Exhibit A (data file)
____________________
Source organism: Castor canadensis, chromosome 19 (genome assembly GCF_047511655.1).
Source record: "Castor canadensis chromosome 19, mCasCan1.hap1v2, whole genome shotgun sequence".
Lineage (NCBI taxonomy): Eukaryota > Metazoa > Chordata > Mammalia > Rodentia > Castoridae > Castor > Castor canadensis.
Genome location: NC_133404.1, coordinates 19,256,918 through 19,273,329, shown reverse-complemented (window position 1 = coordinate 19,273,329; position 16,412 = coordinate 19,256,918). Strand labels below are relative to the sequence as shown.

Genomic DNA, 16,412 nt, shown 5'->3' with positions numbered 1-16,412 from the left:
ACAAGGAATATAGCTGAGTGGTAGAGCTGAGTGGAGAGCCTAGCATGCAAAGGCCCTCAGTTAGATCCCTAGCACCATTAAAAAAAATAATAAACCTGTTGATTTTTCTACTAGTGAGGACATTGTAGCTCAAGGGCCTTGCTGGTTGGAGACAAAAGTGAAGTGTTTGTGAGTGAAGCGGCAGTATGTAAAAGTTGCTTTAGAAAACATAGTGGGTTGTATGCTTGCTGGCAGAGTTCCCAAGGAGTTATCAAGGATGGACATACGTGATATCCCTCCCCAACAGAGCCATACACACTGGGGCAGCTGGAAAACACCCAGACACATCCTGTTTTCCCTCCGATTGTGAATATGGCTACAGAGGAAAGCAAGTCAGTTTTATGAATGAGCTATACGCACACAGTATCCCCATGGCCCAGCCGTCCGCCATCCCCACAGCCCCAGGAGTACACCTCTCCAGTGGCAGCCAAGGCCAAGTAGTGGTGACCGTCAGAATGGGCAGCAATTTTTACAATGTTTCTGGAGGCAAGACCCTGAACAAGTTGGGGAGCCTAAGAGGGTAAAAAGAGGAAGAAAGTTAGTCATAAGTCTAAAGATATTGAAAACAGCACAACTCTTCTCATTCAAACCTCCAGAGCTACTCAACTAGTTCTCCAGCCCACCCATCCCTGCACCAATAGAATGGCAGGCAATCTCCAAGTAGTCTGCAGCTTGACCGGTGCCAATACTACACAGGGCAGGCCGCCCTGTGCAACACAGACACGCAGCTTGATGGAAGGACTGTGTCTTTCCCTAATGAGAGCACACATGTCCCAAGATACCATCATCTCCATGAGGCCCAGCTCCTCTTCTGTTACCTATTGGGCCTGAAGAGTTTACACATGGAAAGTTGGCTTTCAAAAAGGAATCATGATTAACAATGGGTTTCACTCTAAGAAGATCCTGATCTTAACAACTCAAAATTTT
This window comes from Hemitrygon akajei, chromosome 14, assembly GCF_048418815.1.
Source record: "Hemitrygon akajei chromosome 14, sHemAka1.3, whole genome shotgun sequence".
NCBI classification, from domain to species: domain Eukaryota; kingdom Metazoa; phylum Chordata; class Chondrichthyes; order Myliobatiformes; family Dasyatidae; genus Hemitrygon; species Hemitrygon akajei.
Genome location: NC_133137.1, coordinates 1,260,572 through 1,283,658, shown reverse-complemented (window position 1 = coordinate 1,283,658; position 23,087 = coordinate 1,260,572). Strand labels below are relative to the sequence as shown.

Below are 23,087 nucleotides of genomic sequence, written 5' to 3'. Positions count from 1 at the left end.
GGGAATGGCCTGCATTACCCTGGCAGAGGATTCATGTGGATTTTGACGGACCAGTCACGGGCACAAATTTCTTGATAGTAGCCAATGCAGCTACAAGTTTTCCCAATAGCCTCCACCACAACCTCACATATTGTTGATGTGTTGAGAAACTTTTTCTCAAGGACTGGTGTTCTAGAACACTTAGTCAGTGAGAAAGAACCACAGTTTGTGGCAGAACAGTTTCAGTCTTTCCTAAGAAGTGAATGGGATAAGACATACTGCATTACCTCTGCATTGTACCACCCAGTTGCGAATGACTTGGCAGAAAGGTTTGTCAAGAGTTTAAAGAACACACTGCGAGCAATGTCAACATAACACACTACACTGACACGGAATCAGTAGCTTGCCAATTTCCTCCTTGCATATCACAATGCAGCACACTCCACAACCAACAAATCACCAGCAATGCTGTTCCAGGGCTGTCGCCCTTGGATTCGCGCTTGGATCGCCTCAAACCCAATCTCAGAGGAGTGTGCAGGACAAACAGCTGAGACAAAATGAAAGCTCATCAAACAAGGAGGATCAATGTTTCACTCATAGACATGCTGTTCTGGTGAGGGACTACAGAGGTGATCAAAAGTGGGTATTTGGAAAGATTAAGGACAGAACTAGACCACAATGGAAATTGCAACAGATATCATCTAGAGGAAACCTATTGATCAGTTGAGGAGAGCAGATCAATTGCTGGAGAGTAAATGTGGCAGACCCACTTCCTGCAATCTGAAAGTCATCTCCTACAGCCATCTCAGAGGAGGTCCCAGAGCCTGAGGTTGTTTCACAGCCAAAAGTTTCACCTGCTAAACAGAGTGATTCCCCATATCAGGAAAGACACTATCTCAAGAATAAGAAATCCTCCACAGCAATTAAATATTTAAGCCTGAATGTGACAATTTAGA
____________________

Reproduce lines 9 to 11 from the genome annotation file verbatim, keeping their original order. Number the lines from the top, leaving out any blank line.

NCBI classification, from domain to species: domain Eukaryota; kingdom Metazoa; phylum Chordata; class Chondrichthyes; order Myliobatiformes; family Dasyatidae; genus Hemitrygon; species Hemitrygon akajei.
Genome location: NC_133137.1, coordinates 1,260,572 through 1,283,658, shown reverse-complemented (window position 1 = coordinate 1,283,658; position 23,087 = coordinate 1,260,572). Strand labels below are relative to the sequence as shown.

Below are 23,087 nucleotides of genomic sequence, written 5' to 3'. Positions count from 1 at the left end.